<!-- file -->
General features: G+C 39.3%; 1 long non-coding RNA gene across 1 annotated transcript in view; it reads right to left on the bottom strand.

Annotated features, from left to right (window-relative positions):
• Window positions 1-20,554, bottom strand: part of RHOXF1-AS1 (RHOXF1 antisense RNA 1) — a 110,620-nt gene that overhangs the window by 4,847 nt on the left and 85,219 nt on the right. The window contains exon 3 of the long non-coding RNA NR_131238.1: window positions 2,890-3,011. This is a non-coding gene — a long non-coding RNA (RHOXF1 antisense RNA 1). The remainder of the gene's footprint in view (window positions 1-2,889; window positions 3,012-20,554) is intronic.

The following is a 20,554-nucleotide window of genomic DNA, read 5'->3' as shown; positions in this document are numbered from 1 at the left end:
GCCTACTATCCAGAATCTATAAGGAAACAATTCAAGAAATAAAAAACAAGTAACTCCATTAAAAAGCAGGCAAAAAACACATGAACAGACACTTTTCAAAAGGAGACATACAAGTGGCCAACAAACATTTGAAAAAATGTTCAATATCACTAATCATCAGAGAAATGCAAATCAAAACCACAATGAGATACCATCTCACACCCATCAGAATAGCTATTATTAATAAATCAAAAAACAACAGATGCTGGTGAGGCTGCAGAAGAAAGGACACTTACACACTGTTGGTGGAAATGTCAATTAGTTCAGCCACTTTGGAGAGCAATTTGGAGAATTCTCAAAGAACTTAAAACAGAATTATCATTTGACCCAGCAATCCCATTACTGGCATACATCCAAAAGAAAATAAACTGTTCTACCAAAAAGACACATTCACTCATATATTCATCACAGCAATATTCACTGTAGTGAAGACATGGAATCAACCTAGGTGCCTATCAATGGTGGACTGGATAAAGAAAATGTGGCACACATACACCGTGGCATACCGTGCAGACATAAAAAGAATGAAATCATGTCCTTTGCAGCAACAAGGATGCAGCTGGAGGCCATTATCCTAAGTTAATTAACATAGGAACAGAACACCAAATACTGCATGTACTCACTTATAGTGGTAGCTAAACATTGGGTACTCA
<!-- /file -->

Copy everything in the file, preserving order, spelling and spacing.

General features: G+C 39.3%; 1 long non-coding RNA gene across 1 annotated transcript in view; it reads right to left on the bottom strand.

Annotated features, from left to right (window-relative positions):
• Window positions 1-20,554, bottom strand: part of RHOXF1-AS1 (RHOXF1 antisense RNA 1) — a 110,620-nt gene that overhangs the window by 4,847 nt on the left and 85,219 nt on the right. The window contains exon 3 of the long non-coding RNA NR_131238.1: window positions 2,890-3,011. This is a non-coding gene — a long non-coding RNA (RHOXF1 antisense RNA 1). The remainder of the gene's footprint in view (window positions 1-2,889; window positions 3,012-20,554) is intronic.

The following is a 20,554-nucleotide window of genomic DNA, read 5'->3' as shown; positions in this document are numbered from 1 at the left end:
GCCTACTATCCAGAATCTATAAGGAAACAATTCAAGAAATAAAAAACAAGTAACTCCATTAAAAAGCAGGCAAAAAACACATGAACAGACACTTTTCAAAAGGAGACATACAAGTGGCCAACAAACATTTGAAAAAATGTTCAATATCACTAATCATCAGAGAAATGCAAATCAAAACCACAATGAGATACCATCTCACACCCATCAGAATAGCTATTATTAATAAATCAAAAAACAACAGATGCTGGTGAGGCTGCAGAAGAAAGGACACTTACACACTGTTGGTGGAAATGTCAATTAGTTCAGCCACTTTGGAGAGCAATTTGGAGAATTCTCAAAGAACTTAAAACAGAATTATCATTTGACCCAGCAATCCCATTACTGGCATACATCCAAAAGAAAATAAACTGTTCTACCAAAAAGACACATTCACTCATATATTCATCACAGCAATATTCACTGTAGTGAAGACATGGAATCAACCTAGGTGCCTATCAATGGTGGACTGGATAAAGAAAATGTGGCACACATACACCGTGGCATACCGTGCAGACATAAAAAGAATGAAATCATGTCCTTTGCAGCAACAAGGATGCAGCTGGAGGCCATTATCCTAAGTTAATTAACATAGGAACAGAACACCAAATACTGCATGTACTCACTTATAGTGGTAGCTAAACATTGGGTACTCA